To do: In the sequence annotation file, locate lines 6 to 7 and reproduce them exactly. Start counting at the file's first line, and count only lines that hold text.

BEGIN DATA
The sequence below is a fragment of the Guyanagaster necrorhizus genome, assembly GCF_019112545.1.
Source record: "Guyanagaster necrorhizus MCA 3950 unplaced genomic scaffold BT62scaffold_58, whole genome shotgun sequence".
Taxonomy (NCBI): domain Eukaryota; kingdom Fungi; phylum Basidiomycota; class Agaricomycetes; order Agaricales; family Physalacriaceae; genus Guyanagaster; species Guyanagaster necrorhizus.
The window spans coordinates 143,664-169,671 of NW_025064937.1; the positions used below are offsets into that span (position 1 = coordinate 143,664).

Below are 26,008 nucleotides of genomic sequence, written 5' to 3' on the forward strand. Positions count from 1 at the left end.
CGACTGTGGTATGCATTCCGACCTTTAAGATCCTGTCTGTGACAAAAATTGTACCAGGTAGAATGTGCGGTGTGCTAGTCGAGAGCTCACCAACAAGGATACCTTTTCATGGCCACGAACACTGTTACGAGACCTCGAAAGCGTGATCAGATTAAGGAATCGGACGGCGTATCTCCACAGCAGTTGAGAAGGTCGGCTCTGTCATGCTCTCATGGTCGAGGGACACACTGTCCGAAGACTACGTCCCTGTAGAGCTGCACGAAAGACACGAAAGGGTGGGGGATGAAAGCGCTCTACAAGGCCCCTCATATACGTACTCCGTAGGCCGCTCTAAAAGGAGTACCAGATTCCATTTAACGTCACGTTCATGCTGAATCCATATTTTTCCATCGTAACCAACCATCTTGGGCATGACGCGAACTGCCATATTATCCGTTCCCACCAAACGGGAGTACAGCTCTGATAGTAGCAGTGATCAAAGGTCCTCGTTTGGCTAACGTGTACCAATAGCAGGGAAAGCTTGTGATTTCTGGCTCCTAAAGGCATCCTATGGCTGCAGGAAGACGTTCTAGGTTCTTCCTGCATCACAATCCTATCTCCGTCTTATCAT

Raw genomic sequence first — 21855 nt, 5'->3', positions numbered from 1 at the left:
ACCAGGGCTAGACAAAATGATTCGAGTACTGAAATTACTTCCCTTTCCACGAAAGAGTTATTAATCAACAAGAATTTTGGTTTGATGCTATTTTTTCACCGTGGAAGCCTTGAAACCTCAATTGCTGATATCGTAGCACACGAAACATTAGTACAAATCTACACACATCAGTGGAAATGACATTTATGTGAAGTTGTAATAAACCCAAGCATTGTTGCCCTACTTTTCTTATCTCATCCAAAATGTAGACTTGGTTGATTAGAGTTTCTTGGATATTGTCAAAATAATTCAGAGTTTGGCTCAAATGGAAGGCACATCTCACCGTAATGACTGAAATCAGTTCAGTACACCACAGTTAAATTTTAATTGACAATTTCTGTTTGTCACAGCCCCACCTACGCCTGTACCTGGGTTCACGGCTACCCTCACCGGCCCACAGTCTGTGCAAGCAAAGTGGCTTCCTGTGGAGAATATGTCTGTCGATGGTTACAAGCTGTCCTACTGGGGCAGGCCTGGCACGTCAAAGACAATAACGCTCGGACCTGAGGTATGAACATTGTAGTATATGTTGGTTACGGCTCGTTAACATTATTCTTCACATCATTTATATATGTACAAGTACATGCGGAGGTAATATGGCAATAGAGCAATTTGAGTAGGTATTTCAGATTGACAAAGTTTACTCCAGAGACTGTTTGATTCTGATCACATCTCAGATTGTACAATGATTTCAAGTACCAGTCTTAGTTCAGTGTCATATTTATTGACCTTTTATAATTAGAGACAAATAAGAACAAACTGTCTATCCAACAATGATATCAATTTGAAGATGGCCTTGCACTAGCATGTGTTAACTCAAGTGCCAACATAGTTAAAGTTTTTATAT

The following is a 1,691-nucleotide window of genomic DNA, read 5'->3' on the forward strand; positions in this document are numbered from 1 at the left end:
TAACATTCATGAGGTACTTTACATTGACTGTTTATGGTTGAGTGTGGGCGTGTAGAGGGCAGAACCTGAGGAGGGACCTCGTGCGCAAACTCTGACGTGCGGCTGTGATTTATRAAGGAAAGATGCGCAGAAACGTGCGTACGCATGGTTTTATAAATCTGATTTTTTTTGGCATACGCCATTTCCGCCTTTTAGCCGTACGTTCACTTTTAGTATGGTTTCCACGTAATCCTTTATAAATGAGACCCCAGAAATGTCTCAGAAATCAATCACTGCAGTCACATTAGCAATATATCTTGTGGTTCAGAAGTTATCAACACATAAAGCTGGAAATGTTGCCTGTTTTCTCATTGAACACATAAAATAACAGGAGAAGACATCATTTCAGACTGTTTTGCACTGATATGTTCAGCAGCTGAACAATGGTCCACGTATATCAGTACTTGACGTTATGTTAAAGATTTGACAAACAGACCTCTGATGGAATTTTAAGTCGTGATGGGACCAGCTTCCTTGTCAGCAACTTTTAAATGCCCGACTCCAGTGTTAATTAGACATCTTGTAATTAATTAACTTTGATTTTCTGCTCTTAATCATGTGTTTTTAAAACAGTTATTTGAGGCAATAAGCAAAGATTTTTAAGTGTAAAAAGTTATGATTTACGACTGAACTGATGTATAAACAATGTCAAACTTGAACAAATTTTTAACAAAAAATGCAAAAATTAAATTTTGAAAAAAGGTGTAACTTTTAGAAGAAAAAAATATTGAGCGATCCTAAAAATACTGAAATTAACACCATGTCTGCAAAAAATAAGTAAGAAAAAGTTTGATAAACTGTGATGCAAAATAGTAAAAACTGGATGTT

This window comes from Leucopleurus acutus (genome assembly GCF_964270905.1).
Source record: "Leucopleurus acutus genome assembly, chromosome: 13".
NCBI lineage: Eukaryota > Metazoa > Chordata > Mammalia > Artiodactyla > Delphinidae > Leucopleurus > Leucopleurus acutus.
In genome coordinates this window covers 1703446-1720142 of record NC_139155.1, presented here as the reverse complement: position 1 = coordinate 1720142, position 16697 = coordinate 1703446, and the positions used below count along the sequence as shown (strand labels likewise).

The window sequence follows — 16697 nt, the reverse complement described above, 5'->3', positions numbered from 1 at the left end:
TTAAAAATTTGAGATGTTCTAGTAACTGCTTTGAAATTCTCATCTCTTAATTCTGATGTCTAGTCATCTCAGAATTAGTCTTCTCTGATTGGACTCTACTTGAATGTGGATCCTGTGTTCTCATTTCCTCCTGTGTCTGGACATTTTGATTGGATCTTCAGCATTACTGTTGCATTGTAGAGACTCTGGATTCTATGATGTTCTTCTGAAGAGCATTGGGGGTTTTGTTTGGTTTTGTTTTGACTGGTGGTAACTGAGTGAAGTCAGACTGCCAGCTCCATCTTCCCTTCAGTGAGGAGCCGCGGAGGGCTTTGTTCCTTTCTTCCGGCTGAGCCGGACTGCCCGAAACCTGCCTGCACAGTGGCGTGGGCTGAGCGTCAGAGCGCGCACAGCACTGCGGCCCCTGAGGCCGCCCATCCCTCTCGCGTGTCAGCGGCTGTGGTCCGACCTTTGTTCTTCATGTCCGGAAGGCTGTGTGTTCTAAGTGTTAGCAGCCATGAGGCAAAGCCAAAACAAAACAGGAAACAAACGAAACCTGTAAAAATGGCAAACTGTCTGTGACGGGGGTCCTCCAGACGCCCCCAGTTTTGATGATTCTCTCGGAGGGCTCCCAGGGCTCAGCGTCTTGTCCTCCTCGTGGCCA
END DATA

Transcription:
CGACTGTGGTATGCATTCCGACCTTTAAGATCCTGTCTGTGACAAAAATTGTACCAGGTAGAATGTGCGGTGTGCTAGTCGAGAGCTCACCAACAAGGATACCTTTTCATGGCCACGAACACTGTTACGAGACCTCGAAAGCGTGATCAGATTAAGGAATCGGACGGCGTATCTCCACAGCAGTTGAGAAGGTCGGCTCTGTCATGCTCTCATGGTCGAGGGACACACTGTCCGAAGACTACGTCCCTGTAGAGCTGCACGAAAGACACGAAAGGGTGGGGGATGAAAGCGCTCTACAAGGCCCCTCATATACGTACTCCGTAGGCCGCTCTAAAAGGAGTACCAGATTCCATTTAACGTCACGTTCATGCTGAATCCATATTTTTCCATCGTAACCAACCATCTTGGGCATGACGCGAACTGCCATATTATCCGTTCCCACCAAACGGGAGTACAGCTCTGATAGTAGCAGTGATCAAAGGTCCTCGTTTGGCTAACGTGTACCAATAGCAGGGAAAGCTTGTGATTTCTGGCTCCTAAAGGCATCCTATGGCTGCAGGAAGACGTTCTAGGTTCTTCCTGCATCACAATCCTATCTCCGTCTTATCAT

Raw genomic sequence first — 21855 nt, 5'->3', positions numbered from 1 at the left: